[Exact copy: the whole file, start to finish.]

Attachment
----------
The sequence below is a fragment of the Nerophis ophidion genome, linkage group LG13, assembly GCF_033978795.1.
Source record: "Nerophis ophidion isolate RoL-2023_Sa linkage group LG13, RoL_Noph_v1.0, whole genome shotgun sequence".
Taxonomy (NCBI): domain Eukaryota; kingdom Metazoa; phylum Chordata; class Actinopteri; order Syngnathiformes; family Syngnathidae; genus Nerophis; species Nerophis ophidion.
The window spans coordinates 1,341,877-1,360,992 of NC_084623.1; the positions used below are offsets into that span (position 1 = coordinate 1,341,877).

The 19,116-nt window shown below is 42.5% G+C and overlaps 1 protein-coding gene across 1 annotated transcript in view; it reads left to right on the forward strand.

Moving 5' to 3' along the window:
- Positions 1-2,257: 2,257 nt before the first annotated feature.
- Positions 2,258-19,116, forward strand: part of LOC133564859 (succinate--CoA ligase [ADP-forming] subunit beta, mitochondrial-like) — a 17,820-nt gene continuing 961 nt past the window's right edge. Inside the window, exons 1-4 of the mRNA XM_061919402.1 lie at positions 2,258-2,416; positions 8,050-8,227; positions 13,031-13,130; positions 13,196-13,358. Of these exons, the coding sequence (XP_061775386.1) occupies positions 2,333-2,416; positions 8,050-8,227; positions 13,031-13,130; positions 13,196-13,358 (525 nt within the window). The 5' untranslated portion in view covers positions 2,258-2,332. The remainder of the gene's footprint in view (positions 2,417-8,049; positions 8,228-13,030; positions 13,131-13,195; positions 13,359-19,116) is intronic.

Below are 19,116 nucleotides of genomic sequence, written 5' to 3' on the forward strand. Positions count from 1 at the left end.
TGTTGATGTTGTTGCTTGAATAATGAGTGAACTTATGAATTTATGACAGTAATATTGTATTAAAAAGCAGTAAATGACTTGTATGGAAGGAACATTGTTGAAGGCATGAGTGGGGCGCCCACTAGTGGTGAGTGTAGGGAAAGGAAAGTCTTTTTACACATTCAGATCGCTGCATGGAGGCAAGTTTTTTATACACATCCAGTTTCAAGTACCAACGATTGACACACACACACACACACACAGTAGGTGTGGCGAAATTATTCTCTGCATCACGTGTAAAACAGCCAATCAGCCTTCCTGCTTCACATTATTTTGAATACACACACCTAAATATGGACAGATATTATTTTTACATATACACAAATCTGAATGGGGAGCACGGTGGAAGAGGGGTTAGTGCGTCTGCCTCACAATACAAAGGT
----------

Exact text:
The sequence below is a fragment of the Nerophis ophidion genome, linkage group LG13, assembly GCF_033978795.1.
Source record: "Nerophis ophidion isolate RoL-2023_Sa linkage group LG13, RoL_Noph_v1.0, whole genome shotgun sequence".
Taxonomy (NCBI): domain Eukaryota; kingdom Metazoa; phylum Chordata; class Actinopteri; order Syngnathiformes; family Syngnathidae; genus Nerophis; species Nerophis ophidion.
The window spans coordinates 1,341,877-1,360,992 of NC_084623.1; the positions used below are offsets into that span (position 1 = coordinate 1,341,877).

The 19,116-nt window shown below is 42.5% G+C and overlaps 1 protein-coding gene across 1 annotated transcript in view; it reads left to right on the forward strand.

Moving 5' to 3' along the window:
- Positions 1-2,257: 2,257 nt before the first annotated feature.
- Positions 2,258-19,116, forward strand: part of LOC133564859 (succinate--CoA ligase [ADP-forming] subunit beta, mitochondrial-like) — a 17,820-nt gene continuing 961 nt past the window's right edge. Inside the window, exons 1-4 of the mRNA XM_061919402.1 lie at positions 2,258-2,416; positions 8,050-8,227; positions 13,031-13,130; positions 13,196-13,358. Of these exons, the coding sequence (XP_061775386.1) occupies positions 2,333-2,416; positions 8,050-8,227; positions 13,031-13,130; positions 13,196-13,358 (525 nt within the window). The 5' untranslated portion in view covers positions 2,258-2,332. The remainder of the gene's footprint in view (positions 2,417-8,049; positions 8,228-13,030; positions 13,131-13,195; positions 13,359-19,116) is intronic.

Below are 19,116 nucleotides of genomic sequence, written 5' to 3' on the forward strand. Positions count from 1 at the left end.
TGTTGATGTTGTTGCTTGAATAATGAGTGAACTTATGAATTTATGACAGTAATATTGTATTAAAAAGCAGTAAATGACTTGTATGGAAGGAACATTGTTGAAGGCATGAGTGGGGCGCCCACTAGTGGTGAGTGTAGGGAAAGGAAAGTCTTTTTACACATTCAGATCGCTGCATGGAGGCAAGTTTTTTATACACATCCAGTTTCAAGTACCAACGATTGACACACACACACACACACACAGTAGGTGTGGCGAAATTATTCTCTGCATCACGTGTAAAACAGCCAATCAGCCTTCCTGCTTCACATTATTTTGAATACACACACCTAAATATGGACAGATATTATTTTTACATATACACAAATCTGAATGGGGAGCACGGTGGAAGAGGGGTTAGTGCGTCTGCCTCACAATACAAAGGT